I knew virtually nothing about this modestly-budgeted Australian horror film when it first popped onto The Scene. Not long after it’s arrival, people began to talk about it, some of them going to far as to declare it ‘The Scariest Movie of 2014’. Based on that, I kept myself as ‘in the dark’ about the premise as I could, so that I could (hopefully) get the FULL experience when my eyeballs finally were able to fall onto this one. And now they have.
‘The Babadook’ follows a 30-something year old widow named ‘Amelia’ (Essie Davis) as she tries to cope with both the horrible, accidental (and REALLY final) death of her late husband, while raising what seems like The Child From Hell, ‘Samuel’ (Noah Wiseman). One night, ‘Samuel’ chooses a strange red book for his bed-time story, a book neither he nor ‘Amelia’ had ever seen before. It turns out to be ‘The Creepiest Pop-Up Book EVER’, featuring a ghastly, top-hatted entity of what seems to be Pure Evil. Certain ‘symptoms’, foretelling the not-cool arrival of Mr.Babadook…Dook…Dook…Dook’ are rhymed out. Not surprisingly, this creeps both mom n son out…the boy more so. In rather short order…’The Babadook’ comes a callin.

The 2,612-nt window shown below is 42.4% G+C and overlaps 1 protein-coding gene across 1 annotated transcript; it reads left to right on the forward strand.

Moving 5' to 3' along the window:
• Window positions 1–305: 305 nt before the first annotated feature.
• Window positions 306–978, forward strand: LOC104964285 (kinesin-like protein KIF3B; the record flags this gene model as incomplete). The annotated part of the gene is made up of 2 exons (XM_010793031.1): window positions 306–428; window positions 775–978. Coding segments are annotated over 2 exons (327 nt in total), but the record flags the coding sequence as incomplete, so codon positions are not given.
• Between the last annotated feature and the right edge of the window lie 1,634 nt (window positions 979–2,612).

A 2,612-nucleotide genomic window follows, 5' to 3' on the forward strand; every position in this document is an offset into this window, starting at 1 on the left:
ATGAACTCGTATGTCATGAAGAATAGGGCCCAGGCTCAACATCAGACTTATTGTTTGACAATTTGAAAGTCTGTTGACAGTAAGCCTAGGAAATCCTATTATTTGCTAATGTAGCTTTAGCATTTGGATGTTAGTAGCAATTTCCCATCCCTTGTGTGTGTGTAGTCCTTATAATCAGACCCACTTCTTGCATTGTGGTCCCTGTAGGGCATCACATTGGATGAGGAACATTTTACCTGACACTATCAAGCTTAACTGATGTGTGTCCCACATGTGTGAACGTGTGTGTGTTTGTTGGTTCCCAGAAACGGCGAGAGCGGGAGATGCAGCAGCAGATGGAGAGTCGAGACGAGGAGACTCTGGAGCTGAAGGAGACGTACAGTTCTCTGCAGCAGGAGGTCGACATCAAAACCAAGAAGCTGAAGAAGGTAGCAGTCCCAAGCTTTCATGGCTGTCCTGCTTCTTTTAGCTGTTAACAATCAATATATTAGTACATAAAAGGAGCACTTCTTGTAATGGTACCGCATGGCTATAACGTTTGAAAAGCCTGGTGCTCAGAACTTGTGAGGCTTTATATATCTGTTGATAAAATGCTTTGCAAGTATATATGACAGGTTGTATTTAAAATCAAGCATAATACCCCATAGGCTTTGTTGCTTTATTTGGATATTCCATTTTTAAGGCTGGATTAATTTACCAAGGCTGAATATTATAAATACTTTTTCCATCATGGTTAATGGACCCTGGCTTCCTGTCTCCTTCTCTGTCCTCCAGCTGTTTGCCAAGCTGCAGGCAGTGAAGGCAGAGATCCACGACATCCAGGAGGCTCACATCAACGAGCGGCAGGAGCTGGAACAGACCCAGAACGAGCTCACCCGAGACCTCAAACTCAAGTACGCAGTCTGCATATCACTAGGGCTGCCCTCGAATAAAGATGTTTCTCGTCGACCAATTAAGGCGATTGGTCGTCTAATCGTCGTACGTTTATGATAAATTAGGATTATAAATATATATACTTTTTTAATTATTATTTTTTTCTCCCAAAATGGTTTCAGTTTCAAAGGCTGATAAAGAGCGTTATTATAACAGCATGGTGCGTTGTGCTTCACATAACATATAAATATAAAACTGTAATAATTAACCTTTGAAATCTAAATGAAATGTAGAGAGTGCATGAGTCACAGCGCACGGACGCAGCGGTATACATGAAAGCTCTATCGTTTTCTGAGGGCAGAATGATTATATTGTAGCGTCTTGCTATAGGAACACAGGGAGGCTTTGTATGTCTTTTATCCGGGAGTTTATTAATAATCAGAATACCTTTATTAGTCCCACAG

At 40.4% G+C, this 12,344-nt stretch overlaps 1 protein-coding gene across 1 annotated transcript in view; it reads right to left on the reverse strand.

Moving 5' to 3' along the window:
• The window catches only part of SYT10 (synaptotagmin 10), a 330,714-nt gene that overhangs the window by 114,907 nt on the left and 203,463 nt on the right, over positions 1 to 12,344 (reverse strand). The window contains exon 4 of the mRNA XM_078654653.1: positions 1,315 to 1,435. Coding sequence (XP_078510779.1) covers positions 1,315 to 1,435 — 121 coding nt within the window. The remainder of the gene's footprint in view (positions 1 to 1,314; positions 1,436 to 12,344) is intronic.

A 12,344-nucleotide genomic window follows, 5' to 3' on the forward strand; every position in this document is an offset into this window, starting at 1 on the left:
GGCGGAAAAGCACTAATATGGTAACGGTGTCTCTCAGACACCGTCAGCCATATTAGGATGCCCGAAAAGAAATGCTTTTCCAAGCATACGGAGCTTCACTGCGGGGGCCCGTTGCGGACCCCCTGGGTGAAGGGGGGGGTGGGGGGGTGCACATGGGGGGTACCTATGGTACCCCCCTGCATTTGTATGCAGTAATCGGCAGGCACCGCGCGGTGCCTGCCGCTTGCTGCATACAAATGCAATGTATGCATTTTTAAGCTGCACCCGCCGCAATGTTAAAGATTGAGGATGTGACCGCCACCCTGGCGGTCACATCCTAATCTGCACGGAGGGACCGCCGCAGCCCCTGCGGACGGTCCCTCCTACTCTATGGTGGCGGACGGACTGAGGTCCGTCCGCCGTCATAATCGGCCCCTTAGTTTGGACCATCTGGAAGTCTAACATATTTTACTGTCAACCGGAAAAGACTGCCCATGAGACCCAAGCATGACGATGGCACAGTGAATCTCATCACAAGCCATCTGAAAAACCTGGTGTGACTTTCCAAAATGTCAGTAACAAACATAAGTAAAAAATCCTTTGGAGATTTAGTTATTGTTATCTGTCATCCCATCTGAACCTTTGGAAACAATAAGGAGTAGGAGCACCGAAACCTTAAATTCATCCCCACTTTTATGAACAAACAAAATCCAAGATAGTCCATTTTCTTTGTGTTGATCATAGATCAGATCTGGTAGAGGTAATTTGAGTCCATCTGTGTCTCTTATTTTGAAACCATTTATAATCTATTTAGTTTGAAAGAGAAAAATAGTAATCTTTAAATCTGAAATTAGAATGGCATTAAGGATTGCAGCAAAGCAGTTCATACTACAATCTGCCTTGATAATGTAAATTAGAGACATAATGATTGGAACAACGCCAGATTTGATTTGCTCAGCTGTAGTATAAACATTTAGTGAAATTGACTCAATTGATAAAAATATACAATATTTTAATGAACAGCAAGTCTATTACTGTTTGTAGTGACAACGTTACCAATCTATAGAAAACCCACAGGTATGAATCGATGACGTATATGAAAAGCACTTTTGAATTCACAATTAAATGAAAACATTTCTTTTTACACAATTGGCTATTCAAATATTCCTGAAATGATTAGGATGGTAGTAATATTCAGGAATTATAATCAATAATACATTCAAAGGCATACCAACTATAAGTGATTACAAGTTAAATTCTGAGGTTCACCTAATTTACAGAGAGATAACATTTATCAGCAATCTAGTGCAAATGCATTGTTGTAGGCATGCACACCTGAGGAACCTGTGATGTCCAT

There IS some REALLY creepy shit in this flick. To a large degree, the critics and peers were correct. This IS an effective (psychological?) horror film, that may or may not be subtly carrying an undercurrent of ‘mental illness examined’. There are certainly elements that can lead to a alternative (and rewarding) perspective of the flick, one that is somewhat ambiguously brilliant. But, The Big Question first: Is It ‘THE Scariest Movie of The Year?’…maybe…but only cuz I haven’t seen too many new and effective horror/thrillers in 2014. Pondering THAT question, my kneejerkreaction (yep…I wrote THAT) was ‘Sinister’, as the last real horror movie that did truly creep the hell outta me, but then I remember that THAT one came out WAY back in 2012 (holy shit!…Time DOES fly!). Anyway, back to ‘The Babadook…Dook…Dook…Dook’.